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From Howard Dean and Democracy At America:

Dear Supporter,

As I have traveled across our country, I have talked to thousands of people who are working for change in their own communities about the power of politics to make a difference in their own lives and in the lives of others. Every group I have spoken to, I encouraged them to stand up for what they believe and to get involved in the electoral process -- because the only sure way to make difference is to step up and run for office yourself.

Today, I'm announcing my candidacy for the Chairmanship of the Democratic National Committee.

The Democratic Party needs a vibrant, forward-thinking, long-term presence in every single state and we must be willing to contest every race at every level. We will only win when we show up and fight for the issues important to all of us.

Another integral part of our strategy must be cultivating the party's grassroots. Our long term success depends on all of us taking an active role in our party and in the political process, by volunteering, going door to door and taking the Democratic message into every community, and by organizing at the local level. After all, new ideas and new leaders don't come from consultants; they come from communities.

As important as organization is, it alone can no longer win us elections. Offering a new choice means making Democrats the party of reform -- reforming America's financial situation, reforming our electoral process, reforming health care, reforming education and putting morality back in our foreign policy. The Democratic Party will not win elections or build a lasting majority solely by changing its rhetoric, nor will we win by adopting the other side's positions. We must say what we mean -- and mean real change when we say it.

But most of all, together, we have to rebuild the American community. We will never succeed by treating our nation as a collection of separate regions or separate groups. There are no red states or blues states, only American states. And we must talk to the people in all of these states as members of one community.

That word -- 'values' -- has lately become a codeword for appeasement of the right-wing fringe. But when political calculations make us soften our opposition to bigotry, or sign on to policies that add to the burden of ordinary Americans, we have abandoned our true values.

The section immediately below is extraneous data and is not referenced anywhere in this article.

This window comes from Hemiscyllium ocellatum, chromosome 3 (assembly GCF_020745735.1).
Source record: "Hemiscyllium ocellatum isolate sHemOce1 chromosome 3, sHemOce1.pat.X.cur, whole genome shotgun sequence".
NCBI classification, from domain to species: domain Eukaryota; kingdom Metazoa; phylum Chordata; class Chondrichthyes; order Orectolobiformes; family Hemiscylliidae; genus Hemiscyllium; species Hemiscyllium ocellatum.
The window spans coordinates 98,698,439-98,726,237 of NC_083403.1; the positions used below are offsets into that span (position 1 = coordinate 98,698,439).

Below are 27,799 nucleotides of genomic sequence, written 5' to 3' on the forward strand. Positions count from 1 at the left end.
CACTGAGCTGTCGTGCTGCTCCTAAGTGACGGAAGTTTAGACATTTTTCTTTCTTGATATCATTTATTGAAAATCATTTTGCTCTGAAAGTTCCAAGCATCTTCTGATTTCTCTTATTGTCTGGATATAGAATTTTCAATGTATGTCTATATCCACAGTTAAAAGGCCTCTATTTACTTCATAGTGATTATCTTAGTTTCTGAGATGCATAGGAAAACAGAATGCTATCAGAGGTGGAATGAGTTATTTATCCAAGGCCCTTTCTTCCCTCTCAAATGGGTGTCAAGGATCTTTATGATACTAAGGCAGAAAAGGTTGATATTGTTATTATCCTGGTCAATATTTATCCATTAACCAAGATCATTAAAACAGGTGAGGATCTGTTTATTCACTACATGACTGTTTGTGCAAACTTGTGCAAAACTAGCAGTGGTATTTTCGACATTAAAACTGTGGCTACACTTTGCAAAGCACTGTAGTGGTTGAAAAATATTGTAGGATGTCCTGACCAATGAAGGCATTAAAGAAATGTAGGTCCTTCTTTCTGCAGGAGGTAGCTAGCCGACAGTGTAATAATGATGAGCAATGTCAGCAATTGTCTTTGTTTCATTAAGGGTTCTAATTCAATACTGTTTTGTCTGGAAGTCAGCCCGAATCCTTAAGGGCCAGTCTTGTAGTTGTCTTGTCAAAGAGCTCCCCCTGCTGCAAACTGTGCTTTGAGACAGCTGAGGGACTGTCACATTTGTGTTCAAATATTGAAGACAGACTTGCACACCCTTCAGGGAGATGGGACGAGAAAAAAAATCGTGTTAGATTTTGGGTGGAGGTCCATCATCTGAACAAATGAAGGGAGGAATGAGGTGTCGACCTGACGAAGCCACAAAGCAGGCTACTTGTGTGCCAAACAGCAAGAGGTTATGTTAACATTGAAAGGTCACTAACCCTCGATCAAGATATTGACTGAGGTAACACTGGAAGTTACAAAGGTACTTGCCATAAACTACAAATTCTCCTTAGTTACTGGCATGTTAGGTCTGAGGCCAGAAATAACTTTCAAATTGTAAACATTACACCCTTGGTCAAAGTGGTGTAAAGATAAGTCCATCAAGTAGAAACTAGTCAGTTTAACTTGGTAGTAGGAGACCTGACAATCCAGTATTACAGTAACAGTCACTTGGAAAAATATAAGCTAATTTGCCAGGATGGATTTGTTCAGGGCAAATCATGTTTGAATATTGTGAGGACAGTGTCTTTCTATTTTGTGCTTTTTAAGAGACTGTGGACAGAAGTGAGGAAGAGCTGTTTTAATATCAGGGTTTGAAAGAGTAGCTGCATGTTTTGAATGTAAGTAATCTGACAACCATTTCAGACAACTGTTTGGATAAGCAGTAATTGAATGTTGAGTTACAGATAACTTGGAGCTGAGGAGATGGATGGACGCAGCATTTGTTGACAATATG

We cannot let that happen. And we cannot just mouth the words. Our party must speak plainly and our agenda must clearly reflect the socially progressive, fiscally responsible values that bring our party -- and the vast majority of Americans -- together.

All of this will require both national perspective and local experience. I know what it's like to lead hands-on at the state level and I know what it's like to run for national office.

With your help, this past election season, Democracy for America, already started creating the kind of organization the Democratic Party can be. This past election cycle, we endorsed over 100 candidates at all levels of government -- from school board to U.S. Senate. We contributed almost a million dollars to nearly 750 candidates around the country and raised millions of dollars for many more candidates.

Together, we helped elect a Democratic governor in Montana, a Democratic mayor of Salt Lake County, Utah and an African American woman to the bench in Alabama. Fifteen of the candidates we endorsed had never run for office before -- and won.

I also have experience building and managing a local party organization. My career started as Democratic Party chair in Chittenden County, Vermont. I then ran successful campaigns: for state legislature, lieutenant governor and then governor. In my 11-year tenure as governor, I balanced the state's budget every year.

I served as chair of both the National Governors' Association and the Democratic Governors' Association (DGA). And as chair of the DGA, I helped recruit nearly 20 governors that won -- even in states like Alabama, Georgia, North Carolina, South Carolina and Mississippi.